Has School Choice Been All It Set Out to Be?

Kasey Locke has been diagnosed with autism. When her parents enrolled her in the public school in her town in Arizona, she had a hard time communicating, let alone learning. The Lockes, however, took advantage of an education savings account (ESA) program to sign their daughter up at a private school. ESAs work like vouchers, with one difference: The funds can be used not just for tuition but for other expenses, such as tutoring. For Kasey, the new school and continuing educational therapy did the trick. “With the ESA, the parents were able to put her in a private school that specializes in autism,” says Debbie Lesko, the majority whip in the Arizona Senate. “The child is not only learning, but thriving.”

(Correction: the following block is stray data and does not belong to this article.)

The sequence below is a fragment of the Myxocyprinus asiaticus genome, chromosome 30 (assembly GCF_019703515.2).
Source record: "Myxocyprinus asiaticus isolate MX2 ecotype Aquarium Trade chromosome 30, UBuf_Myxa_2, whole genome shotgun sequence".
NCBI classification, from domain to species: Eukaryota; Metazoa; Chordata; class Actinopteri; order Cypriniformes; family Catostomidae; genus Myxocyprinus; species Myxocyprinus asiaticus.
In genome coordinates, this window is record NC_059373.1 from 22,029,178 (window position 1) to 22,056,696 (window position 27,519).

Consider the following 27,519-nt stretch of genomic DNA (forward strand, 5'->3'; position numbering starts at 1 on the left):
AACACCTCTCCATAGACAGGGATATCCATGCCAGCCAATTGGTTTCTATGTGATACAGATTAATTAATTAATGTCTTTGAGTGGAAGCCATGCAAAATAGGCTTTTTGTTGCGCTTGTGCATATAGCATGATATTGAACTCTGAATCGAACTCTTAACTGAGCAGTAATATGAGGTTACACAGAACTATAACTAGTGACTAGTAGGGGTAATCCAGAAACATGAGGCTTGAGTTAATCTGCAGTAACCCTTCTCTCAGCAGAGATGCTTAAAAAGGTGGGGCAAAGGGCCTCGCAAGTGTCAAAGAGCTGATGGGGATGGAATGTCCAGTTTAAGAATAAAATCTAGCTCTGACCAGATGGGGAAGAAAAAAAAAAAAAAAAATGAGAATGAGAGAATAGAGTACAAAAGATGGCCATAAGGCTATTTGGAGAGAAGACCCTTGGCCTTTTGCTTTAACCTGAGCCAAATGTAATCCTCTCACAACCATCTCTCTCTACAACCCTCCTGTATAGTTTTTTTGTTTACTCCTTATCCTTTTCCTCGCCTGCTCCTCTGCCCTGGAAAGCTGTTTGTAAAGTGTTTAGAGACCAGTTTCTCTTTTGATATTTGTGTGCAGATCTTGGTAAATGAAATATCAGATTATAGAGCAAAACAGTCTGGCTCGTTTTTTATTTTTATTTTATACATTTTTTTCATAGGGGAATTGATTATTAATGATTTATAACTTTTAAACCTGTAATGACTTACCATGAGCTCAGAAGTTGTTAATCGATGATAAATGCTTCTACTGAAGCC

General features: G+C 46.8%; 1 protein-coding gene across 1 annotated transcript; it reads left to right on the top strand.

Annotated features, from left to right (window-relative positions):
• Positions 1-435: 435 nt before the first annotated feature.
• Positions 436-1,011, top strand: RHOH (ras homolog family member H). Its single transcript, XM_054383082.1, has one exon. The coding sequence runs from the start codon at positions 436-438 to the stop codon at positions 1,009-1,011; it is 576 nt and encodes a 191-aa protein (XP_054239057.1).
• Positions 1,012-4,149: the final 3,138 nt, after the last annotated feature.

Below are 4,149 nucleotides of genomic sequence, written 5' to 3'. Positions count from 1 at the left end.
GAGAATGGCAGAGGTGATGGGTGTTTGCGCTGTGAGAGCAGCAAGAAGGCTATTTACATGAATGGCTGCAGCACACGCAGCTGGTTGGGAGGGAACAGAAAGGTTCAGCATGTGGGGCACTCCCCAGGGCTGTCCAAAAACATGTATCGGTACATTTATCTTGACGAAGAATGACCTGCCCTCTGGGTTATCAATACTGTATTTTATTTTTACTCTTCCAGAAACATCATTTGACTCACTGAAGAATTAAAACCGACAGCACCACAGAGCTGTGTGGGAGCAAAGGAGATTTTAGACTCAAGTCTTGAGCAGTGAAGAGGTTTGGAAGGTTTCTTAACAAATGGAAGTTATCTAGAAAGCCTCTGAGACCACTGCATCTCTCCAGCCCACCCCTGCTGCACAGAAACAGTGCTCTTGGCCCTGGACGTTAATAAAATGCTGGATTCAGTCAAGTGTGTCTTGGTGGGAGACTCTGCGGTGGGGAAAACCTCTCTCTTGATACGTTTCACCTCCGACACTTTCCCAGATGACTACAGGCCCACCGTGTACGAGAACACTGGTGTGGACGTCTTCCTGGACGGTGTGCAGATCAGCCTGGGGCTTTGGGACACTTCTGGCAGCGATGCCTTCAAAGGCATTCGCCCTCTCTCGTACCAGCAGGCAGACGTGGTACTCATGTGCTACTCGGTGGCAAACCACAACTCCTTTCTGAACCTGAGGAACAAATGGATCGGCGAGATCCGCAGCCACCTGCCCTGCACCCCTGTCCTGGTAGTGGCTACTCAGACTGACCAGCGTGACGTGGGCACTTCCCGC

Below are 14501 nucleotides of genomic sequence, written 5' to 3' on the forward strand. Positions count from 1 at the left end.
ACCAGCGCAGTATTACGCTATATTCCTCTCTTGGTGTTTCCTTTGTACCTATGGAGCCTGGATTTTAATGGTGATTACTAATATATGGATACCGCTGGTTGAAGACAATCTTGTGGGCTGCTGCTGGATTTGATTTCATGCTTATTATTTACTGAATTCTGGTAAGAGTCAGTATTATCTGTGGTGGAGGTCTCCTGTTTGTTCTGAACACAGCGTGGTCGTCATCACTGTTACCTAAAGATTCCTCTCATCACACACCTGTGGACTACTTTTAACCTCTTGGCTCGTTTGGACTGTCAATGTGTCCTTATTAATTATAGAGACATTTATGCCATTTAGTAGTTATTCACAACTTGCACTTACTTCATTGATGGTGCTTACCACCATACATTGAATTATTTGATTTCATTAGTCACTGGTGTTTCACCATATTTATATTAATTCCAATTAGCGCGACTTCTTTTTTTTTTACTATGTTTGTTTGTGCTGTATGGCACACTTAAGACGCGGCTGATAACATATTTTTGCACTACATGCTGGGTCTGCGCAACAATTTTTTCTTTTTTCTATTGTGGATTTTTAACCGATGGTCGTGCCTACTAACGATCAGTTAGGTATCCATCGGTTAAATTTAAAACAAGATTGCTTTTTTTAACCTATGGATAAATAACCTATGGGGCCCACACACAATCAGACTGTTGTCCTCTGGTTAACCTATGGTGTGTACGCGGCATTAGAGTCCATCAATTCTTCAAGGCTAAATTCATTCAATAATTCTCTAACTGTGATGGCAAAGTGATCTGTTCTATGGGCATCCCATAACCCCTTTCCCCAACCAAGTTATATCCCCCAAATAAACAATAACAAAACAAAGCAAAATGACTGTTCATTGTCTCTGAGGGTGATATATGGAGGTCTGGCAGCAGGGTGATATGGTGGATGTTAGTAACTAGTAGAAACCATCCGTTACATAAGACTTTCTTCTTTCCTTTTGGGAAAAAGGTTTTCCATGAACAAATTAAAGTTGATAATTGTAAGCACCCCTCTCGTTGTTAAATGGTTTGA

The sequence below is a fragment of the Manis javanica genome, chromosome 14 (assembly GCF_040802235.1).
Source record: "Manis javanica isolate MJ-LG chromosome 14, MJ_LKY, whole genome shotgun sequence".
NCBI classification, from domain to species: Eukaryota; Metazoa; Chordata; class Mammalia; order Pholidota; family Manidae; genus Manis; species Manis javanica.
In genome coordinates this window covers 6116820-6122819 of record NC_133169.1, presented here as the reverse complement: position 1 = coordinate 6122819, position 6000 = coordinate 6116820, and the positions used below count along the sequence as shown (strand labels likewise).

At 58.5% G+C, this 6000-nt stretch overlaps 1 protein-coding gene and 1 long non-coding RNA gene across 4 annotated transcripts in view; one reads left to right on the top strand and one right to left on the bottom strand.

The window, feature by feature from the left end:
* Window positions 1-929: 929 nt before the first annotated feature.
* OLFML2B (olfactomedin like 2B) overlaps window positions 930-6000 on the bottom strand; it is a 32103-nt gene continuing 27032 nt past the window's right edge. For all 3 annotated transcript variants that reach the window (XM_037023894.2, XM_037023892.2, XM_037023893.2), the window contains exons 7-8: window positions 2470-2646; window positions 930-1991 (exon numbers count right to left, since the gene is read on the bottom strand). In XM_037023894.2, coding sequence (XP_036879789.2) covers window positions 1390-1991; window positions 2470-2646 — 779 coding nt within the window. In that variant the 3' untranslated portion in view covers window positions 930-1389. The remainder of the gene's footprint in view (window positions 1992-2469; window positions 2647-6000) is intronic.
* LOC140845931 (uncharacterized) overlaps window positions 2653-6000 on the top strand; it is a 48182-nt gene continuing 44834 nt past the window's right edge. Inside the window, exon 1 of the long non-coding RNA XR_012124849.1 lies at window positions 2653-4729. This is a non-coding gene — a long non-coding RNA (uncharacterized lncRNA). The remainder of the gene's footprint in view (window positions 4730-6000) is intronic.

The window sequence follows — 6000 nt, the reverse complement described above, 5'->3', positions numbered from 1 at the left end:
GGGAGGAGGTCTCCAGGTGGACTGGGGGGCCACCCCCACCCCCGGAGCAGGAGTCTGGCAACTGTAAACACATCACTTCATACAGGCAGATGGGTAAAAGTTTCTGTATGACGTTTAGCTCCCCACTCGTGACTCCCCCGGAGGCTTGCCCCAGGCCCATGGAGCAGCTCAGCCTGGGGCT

Lesko thinks a program that has worked so well for a family like the Lockes should be available to any Arizona resident who wants to use it. Five years ago, she sponsored legislation that made Arizona the first state to offer ESAs, which it calls empowerment scholarship accounts. Since then, Arizona has repeatedly expanded the pool of eligible residents to include groups such as foster children, Native Americans and the children of military veterans.

No state has embraced school choice ideas with the fervor of Arizona. It has the nation’s highest percentage of students enrolled in charter schools — 14 percent, which is roughly three times the national average. The state Department of Education itself runs an office of school choice.

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